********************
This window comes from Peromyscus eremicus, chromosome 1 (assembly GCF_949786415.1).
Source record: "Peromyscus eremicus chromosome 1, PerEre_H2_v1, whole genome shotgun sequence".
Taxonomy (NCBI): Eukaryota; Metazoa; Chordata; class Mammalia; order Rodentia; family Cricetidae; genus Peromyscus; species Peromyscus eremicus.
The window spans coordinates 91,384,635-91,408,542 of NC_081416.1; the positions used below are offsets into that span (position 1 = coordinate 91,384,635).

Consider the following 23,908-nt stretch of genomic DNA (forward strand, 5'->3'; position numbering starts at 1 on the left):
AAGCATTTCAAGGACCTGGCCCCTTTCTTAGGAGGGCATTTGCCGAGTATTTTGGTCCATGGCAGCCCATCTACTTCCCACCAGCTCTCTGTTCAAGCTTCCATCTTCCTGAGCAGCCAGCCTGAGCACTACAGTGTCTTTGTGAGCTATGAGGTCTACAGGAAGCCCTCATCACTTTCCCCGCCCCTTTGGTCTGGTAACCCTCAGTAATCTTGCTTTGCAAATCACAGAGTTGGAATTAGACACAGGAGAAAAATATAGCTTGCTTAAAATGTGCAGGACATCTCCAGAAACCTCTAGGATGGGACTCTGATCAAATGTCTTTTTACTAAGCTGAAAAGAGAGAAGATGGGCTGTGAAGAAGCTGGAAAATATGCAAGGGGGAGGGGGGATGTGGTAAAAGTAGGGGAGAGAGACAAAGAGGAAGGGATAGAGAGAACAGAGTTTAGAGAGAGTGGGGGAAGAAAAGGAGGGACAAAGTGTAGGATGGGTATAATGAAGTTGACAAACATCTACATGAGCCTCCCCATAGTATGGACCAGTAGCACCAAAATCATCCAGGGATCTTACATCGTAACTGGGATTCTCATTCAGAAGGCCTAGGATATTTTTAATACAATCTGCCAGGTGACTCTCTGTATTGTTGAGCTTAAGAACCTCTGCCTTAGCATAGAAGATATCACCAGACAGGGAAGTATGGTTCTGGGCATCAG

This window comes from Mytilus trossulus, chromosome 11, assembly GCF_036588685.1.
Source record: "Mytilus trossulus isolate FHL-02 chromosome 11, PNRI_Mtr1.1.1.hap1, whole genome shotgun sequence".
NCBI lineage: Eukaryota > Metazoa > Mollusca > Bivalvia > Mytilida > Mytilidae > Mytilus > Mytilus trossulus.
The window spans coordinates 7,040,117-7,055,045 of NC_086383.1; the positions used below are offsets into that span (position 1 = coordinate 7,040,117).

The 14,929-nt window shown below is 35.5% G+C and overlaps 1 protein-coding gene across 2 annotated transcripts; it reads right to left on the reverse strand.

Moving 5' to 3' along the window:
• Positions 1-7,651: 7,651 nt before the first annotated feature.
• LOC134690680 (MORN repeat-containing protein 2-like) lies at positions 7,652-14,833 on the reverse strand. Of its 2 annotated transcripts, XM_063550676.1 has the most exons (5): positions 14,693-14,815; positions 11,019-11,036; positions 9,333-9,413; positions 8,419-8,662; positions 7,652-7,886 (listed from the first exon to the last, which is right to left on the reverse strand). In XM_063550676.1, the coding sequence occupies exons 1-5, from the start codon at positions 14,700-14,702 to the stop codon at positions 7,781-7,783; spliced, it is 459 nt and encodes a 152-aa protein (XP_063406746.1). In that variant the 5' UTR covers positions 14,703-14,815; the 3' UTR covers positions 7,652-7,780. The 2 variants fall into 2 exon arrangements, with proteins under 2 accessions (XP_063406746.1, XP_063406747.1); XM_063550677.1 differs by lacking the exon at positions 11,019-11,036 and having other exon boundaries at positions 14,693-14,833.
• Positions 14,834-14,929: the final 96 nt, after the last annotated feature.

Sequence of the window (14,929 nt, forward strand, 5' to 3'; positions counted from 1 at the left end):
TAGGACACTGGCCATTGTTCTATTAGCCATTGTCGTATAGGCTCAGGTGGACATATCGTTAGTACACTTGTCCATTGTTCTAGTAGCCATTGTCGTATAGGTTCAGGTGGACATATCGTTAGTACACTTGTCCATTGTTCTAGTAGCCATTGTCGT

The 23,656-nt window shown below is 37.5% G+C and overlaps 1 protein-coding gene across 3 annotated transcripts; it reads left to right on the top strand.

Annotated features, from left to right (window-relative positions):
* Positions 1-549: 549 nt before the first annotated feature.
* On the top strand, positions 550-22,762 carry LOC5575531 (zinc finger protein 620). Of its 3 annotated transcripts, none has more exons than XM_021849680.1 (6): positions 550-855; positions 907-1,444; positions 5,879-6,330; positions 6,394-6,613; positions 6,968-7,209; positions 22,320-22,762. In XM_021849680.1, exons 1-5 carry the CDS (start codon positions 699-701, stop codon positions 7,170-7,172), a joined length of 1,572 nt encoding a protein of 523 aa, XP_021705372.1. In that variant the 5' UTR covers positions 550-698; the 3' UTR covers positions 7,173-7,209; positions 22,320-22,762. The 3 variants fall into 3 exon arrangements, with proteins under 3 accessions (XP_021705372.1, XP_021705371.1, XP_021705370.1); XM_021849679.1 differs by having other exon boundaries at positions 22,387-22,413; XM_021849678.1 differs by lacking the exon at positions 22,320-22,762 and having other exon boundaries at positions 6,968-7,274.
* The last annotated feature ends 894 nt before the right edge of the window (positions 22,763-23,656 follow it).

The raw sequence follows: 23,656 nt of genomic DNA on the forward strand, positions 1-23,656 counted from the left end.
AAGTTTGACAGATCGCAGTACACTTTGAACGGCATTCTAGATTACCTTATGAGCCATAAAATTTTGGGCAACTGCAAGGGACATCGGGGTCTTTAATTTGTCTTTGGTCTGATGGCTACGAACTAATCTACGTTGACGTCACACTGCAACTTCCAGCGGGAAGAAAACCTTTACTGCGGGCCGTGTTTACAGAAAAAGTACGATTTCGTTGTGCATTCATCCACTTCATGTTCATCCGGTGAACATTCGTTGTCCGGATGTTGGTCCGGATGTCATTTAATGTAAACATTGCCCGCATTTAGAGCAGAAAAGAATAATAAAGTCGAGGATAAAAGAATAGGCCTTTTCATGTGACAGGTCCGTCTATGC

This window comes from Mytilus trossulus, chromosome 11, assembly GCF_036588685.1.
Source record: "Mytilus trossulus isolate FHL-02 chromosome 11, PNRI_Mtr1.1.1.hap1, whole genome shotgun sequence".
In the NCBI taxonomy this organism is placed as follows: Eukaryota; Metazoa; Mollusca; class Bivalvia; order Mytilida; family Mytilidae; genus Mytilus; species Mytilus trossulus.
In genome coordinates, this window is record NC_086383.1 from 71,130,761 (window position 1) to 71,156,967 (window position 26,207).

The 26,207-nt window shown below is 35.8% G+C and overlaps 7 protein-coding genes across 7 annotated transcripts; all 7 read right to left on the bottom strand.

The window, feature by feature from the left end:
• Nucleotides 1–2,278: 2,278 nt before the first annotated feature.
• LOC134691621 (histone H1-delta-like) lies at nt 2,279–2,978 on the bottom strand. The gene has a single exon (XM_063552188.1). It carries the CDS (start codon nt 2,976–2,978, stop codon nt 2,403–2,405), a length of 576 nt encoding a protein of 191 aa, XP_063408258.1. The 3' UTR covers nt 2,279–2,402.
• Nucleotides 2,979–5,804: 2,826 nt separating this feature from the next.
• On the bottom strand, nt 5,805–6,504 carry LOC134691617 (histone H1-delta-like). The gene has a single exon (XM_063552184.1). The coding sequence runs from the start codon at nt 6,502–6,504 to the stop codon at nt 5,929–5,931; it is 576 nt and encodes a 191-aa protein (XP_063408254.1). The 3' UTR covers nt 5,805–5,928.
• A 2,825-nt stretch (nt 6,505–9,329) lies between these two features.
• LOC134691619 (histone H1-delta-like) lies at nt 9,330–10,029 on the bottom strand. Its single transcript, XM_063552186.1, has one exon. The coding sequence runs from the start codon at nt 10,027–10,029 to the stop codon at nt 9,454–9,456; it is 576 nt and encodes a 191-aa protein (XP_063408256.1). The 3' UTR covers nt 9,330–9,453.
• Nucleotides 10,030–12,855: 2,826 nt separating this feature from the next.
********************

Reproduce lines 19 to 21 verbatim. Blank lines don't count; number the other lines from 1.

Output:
Annotated features, from left to right (window-relative positions):
* Positions 1-549: 549 nt before the first annotated feature.
* On the top strand, positions 550-22,762 carry LOC5575531 (zinc finger protein 620). Of its 3 annotated transcripts, none has more exons than XM_021849680.1 (6): positions 550-855; positions 907-1,444; positions 5,879-6,330; positions 6,394-6,613; positions 6,968-7,209; positions 22,320-22,762. In XM_021849680.1, exons 1-5 carry the CDS (start codon positions 699-701, stop codon positions 7,170-7,172), a joined length of 1,572 nt encoding a protein of 523 aa, XP_021705372.1. In that variant the 5' UTR covers positions 550-698; the 3' UTR covers positions 7,173-7,209; positions 22,320-22,762. The 3 variants fall into 3 exon arrangements, with proteins under 3 accessions (XP_021705372.1, XP_021705371.1, XP_021705370.1); XM_021849679.1 differs by having other exon boundaries at positions 22,387-22,413; XM_021849678.1 differs by lacking the exon at positions 22,320-22,762 and having other exon boundaries at positions 6,968-7,274.